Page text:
The Greater Journey is a boring title for a riveting, sometimes thrilling book. Subtitled Americans in Paris, it begins with stories of aspiring artists and physicians who traveled to the French capital in the 1830s to advance their careers.
But after several chapters the author, the celebrated historian David McCullough, turns it into something else: a history of 19th-century Paris seen through American eyes. The narrowing of focus sharpens this diffuse material in Journey.
The cast is big, and many of the once-famous names aren't so famous anymore, such as George Healy, the sea captain's son who became one of the leading portrait painters of the 19th century, and George Catlin, the painter and showman who charmed King Louis-Philippe with his company of Iowa Indians.
"I have been in many of the wigwams of Indians of America when I was a young man," the king said, "and they treated me everywhere kindly, and I love them for it."
Among their better-remembered contemporaries was Samuel Morse, though Morse is no longer all that renowned as the ambitious painter who in a single canvas, Gallery of the Louvre, surveyed 38 of the museum's masterpieces. The finished work didn't bring Morse the glory -- or the money -- he dreamed of. He renounced painting and put all his energy into promoting the invention he'd been working on: the telegraph.
The most fascinating of McCullough's early chapters describes the young Americans who went to France to pursue a medical education, which was still primitive in the United States. Study in Paris had two great advantages. First, you could examine female patients; in America, "most women would have preferred to die than have a physician -- a man -- examine their bodies."
Second, there were plenty of cheap cadavers to dissect, a practice frowned on in the States. McCullough provides a spectacularly disgusting description of the Amphitheatre d'Anatomie, where -- amid the stench of death and the fumes of cigar smoke -- 600 students could simultaneously carve up corpses.
The hero of the middle part of the book is Elihu Washburne, the American ambassador during the disastrous (for France) Franco-Prussian War and its culmination, the 1870-71 siege of Paris.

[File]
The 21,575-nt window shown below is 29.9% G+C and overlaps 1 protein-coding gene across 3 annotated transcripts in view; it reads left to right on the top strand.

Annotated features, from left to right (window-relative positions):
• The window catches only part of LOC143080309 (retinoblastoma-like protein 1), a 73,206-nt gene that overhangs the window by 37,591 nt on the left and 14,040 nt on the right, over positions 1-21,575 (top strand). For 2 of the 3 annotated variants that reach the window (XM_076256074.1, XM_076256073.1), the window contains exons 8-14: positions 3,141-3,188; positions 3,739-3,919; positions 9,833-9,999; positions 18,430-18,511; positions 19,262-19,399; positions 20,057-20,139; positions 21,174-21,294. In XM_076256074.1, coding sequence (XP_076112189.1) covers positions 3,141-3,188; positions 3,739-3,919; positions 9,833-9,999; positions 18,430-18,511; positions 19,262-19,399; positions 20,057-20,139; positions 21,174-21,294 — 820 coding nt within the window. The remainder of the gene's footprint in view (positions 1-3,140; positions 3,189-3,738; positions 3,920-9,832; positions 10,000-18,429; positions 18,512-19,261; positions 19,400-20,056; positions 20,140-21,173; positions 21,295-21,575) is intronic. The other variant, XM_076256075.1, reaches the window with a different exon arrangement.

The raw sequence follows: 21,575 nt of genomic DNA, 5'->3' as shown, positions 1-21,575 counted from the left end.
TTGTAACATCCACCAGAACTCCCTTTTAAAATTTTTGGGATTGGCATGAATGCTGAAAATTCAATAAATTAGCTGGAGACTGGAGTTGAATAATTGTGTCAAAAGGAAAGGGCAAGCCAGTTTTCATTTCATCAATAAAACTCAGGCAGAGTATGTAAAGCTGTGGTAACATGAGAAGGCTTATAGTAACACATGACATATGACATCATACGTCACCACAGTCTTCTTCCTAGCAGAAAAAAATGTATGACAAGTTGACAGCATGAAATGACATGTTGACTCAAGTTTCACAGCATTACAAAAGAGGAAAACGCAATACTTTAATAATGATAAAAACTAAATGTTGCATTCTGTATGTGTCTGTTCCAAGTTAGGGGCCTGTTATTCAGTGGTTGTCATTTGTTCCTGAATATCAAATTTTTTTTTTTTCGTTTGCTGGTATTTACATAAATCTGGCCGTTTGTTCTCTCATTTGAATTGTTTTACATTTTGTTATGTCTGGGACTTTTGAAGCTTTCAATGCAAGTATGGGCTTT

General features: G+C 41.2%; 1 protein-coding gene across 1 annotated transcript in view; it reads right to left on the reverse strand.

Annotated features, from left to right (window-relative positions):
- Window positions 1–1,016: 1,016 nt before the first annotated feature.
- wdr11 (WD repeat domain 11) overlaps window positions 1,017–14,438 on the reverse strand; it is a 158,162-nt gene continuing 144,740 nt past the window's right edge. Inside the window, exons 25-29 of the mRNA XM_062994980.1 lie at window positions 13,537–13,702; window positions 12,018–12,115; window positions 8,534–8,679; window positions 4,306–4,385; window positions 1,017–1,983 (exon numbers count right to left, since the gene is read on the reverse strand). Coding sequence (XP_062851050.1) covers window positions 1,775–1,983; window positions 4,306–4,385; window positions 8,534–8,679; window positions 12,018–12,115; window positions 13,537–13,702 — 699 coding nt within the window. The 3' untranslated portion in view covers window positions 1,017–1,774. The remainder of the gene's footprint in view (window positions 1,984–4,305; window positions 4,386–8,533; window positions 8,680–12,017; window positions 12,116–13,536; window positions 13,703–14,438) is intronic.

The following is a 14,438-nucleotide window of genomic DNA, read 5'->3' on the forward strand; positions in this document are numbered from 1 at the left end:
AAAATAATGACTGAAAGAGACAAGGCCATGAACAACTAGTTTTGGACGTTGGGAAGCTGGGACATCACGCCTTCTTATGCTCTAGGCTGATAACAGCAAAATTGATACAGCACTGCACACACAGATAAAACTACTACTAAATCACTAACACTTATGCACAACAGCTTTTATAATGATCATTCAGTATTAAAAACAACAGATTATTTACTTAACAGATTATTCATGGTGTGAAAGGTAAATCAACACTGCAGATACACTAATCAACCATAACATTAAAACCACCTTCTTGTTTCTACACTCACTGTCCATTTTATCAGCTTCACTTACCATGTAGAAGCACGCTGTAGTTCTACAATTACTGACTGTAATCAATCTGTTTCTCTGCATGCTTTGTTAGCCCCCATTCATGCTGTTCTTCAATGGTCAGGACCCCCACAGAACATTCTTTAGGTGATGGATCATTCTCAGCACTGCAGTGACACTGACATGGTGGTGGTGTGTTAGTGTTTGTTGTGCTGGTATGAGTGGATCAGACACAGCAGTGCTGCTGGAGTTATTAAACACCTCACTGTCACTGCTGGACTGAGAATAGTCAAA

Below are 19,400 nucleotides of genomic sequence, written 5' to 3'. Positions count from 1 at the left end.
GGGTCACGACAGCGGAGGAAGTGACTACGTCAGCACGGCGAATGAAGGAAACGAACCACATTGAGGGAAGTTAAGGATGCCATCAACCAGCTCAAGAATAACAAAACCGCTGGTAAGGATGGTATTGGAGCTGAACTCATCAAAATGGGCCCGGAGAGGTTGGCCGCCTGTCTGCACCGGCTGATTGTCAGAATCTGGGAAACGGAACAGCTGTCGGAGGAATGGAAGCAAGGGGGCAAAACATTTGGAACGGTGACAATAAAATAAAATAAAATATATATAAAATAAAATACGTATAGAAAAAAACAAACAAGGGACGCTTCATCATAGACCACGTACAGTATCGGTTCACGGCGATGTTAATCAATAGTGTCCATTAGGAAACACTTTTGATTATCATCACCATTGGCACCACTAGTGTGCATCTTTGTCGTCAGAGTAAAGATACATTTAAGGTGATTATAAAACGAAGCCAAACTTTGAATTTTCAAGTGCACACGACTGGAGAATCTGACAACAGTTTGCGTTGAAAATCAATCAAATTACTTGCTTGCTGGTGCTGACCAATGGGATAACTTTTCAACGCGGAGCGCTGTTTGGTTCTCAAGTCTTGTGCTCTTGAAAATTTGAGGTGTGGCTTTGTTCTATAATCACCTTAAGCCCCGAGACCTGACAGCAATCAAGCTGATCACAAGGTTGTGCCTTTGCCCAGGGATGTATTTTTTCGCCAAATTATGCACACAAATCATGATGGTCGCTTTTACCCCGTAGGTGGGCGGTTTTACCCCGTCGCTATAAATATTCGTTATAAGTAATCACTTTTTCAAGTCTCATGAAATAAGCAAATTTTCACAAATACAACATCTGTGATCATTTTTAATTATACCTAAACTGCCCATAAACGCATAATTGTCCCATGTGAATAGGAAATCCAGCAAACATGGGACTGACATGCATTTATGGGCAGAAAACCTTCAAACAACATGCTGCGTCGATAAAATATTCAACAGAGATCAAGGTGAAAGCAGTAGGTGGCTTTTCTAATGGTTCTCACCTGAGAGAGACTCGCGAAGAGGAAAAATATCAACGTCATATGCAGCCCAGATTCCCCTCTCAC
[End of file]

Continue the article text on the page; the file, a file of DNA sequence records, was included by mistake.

For months Parisian resolve held firm as the city starved: "The price of a cat on the market was four times that of a dog ... It was also generally agreed that the flavor of a brewery rat surpassed that of the sewer rat, due to its diet."
Washburne was one of the few ambassadors who refused to quit the city during the siege and the horrific insurrection that followed it, the Paris Commune, a period of madness and carnage that outdid even the Terror of the French Revolution -- "the Seine literally ran red with blood."
In the last part McCullough returns to a new generation of the artists he clearly loves writing about. He finishes his narrative with the century's end. But while a book of this grandeur calls for a grand summation, instead he supplies a curiously brief epilogue sketching the later years of three American artists (Augustus Saint-Gaudens, John Singer Sargent, and Mary Cassatt) who practiced in Paris.
The journey McCullough refers to in his title meant something, and I would have liked to hear him articulate it. His reticence is no doubt a facet of his tact. Though this is a long book, McCullough apparently considers it a matter of honor not to rattle on. Like all great entertainers, he leaves his audience wanting more.
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